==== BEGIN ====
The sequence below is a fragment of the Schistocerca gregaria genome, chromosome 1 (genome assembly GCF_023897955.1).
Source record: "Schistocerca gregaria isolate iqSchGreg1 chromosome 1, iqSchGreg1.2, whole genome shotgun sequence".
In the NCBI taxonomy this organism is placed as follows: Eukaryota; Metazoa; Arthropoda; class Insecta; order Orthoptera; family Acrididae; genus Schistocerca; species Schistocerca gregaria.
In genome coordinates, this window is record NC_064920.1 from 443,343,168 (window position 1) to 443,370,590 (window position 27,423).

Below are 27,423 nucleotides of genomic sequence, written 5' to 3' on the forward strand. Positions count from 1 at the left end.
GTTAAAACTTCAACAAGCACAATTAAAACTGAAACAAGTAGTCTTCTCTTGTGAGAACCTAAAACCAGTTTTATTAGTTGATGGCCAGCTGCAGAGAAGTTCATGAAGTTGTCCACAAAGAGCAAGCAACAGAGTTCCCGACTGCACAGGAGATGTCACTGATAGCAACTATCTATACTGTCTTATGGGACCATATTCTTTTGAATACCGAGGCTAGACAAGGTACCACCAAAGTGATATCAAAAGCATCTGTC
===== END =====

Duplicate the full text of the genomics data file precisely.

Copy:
The sequence below is a fragment of the Schistocerca gregaria genome, chromosome 1 (genome assembly GCF_023897955.1).
Source record: "Schistocerca gregaria isolate iqSchGreg1 chromosome 1, iqSchGreg1.2, whole genome shotgun sequence".
In the NCBI taxonomy this organism is placed as follows: Eukaryota; Metazoa; Arthropoda; class Insecta; order Orthoptera; family Acrididae; genus Schistocerca; species Schistocerca gregaria.
In genome coordinates, this window is record NC_064920.1 from 443,343,168 (window position 1) to 443,370,590 (window position 27,423).

Below are 27,423 nucleotides of genomic sequence, written 5' to 3' on the forward strand. Positions count from 1 at the left end.
GTTAAAACTTCAACAAGCACAATTAAAACTGAAACAAGTAGTCTTCTCTTGTGAGAACCTAAAACCAGTTTTATTAGTTGATGGCCAGCTGCAGAGAAGTTCATGAAGTTGTCCACAAAGAGCAAGCAACAGAGTTCCCGACTGCACAGGAGATGTCACTGATAGCAACTATCTATACTGTCTTATGGGACCATATTCTTTTGAATACCGAGGCTAGACAAGGTACCACCAAAGTGATATCAAAAGCATCTGTC